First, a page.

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In search of "Yeezus"

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On Friday night, we set out as a city to find Yeezus, following a white van around Dallas to pre-chosen locations the Internet told us would host his image, as part of Kanye West’s ongoing marketing campaign for his new album, Yeezus

At Union Station, the first Dallas “stop” of the night, there were video projections on the side of a building for “New Slaves,” followed by an audio clip for “On Sight,” as a young crowd held up cellphones to document the meta-narrative, causing Friday-night bus drivers to look twice. The next “show” at the Majestic Theatre was shut down and the police presence was more obvious. The van carrying the projection equipment was given a warning and told to move on, which sent fans in different directions and caused one Dallas concert promoter to send a message of concern to #Yeezus: 


 

Still, in that real-life Friday-night moment, there were strangers brought together in parking lots, talking to each other about their favorite artist. Elsewhere, in cities like Philadelphia, Chicago, Detroit, Dublin, and Amsterdam, similar scavenger hunts were happening, as they had in weeks before. Now West was riding the momentum from the leak of Yeezus on Friday afternoon. On Saturday, Twitter told us his daughter had been born, which may or may not have been part of this marketing campaign. Kudos to Def Jam for orchestrating such an intricate campaign, though, one in which West is everywhere and nowhere. One in which social media was successful in connecting more than isolating, even if it was just to follow a floating head claiming to be a god across an urban landscape. 

This was a gathering of people with similar tastes trying to connect, via social media and in person. As a social experiment that’s proven fairly successful, it’s a sign of what labels are going to have to do to keep people virtually interested in the “event” of an album release. We all want to be part of the Cultural Moment. Add this bit of marketing from Jay-Z on Sunday night: In a Samsung commercial during game 5 of the NBA Finals, he announced his new album is coming out July 4. Samsung users will have 72 hours to preview the material before the masses get to it, no doubt enticing a younger generation of fans to change in favor of cultural allegiance.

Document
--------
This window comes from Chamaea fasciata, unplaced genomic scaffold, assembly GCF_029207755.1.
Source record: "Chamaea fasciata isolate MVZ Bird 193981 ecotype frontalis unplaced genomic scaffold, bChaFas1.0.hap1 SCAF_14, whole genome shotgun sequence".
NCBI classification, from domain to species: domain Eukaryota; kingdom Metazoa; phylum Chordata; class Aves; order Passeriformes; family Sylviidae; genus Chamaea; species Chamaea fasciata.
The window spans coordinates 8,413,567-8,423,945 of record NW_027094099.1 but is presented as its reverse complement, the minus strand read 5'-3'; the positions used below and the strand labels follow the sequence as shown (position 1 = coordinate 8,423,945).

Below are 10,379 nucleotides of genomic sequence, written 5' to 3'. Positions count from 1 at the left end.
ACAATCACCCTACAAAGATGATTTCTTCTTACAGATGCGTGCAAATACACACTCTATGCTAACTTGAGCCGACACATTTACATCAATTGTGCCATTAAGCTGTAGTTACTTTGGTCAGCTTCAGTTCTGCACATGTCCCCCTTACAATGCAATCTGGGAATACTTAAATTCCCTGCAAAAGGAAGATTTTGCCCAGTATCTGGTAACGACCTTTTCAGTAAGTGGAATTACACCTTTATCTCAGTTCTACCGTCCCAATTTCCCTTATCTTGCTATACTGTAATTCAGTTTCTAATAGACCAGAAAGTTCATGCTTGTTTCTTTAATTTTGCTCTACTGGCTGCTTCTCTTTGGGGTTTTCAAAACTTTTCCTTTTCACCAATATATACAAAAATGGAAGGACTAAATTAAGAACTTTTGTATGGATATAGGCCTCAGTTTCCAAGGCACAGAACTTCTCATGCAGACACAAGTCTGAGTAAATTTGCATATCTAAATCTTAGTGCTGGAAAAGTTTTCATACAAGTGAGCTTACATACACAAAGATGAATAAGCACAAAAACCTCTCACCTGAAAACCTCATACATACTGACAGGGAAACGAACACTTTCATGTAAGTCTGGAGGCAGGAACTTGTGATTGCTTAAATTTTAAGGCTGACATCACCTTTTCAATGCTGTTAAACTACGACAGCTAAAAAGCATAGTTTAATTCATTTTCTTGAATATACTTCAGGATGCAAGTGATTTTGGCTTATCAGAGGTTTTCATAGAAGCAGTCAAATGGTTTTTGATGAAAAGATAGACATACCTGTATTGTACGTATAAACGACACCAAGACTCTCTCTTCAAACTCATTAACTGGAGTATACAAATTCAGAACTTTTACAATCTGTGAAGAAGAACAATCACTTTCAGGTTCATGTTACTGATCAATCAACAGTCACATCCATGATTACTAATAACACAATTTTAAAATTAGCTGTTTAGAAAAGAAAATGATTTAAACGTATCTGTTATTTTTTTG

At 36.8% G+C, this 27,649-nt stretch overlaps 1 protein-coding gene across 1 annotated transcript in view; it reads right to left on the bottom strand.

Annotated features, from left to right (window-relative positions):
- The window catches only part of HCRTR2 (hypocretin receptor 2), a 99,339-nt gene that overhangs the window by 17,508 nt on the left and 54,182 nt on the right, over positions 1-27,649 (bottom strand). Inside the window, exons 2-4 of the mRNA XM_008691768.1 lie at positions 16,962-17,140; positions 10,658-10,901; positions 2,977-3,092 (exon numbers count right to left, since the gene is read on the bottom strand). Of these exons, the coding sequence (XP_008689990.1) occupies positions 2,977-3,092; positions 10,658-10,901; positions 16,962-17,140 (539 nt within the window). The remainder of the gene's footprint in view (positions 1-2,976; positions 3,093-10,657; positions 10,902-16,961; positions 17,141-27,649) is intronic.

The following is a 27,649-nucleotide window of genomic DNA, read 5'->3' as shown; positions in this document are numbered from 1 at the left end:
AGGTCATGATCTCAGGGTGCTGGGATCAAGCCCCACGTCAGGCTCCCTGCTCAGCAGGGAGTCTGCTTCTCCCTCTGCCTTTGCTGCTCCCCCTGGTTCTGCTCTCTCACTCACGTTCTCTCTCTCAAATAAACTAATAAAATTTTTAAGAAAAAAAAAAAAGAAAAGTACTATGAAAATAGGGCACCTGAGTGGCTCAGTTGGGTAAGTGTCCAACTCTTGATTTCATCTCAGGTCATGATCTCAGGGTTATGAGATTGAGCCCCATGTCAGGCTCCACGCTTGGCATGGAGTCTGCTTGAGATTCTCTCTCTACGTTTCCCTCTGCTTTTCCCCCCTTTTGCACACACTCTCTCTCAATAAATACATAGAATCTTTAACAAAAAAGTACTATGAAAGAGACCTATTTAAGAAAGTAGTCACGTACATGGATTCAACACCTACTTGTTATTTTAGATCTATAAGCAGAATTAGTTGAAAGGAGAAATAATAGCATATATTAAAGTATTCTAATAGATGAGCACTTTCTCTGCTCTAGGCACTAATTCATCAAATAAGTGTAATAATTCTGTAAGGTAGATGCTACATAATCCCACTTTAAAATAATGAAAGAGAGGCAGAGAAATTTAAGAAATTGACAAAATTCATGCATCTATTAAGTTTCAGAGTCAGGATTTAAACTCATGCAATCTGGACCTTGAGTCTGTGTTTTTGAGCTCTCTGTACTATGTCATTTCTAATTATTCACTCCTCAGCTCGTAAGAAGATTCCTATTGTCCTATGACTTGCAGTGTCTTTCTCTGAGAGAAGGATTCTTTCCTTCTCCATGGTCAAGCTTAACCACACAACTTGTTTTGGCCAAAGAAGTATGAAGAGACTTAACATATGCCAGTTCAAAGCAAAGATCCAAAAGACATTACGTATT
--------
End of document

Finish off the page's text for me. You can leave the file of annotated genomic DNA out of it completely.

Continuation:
That these projections may or may not happen in real life heightens our role as the Greek chorus, as we all weigh in on a moment we’ve been promised will be a Cultural Moment. In a month in which the Internet has been so very leaky, West has found a way to navigate to his advantage. 

Meaghan Garvey wrote this excellent piece about West a few weeks ago, after his appearance on Saturday Night Live. In her intro, she posits Chief Keef—whom West introduced to the world via his “I Don't Like” remix last year—was sold as our “nightmare” of black youth. But with Yeezus a year later, she's suggesting a different narrative: 

“Kanye West is white America’s worst nightmare. Because as much as one may attempt to dismiss him—by calling him an asshole or classless or deranged or various other adjectives that fill the comment sections of literally every article about him—you still have to turn on your regularly scheduled late-night comedy program and stare him in the face. You can’t avoid Kanye. He’s made very sure of that.”

Which is what makes his marketing campaign for Yeezus intriguing. In terms of breaking the fourth wall between real and virtual projection, he’s redefined what it means to have followers. 

Photo via LittleO2/Flickr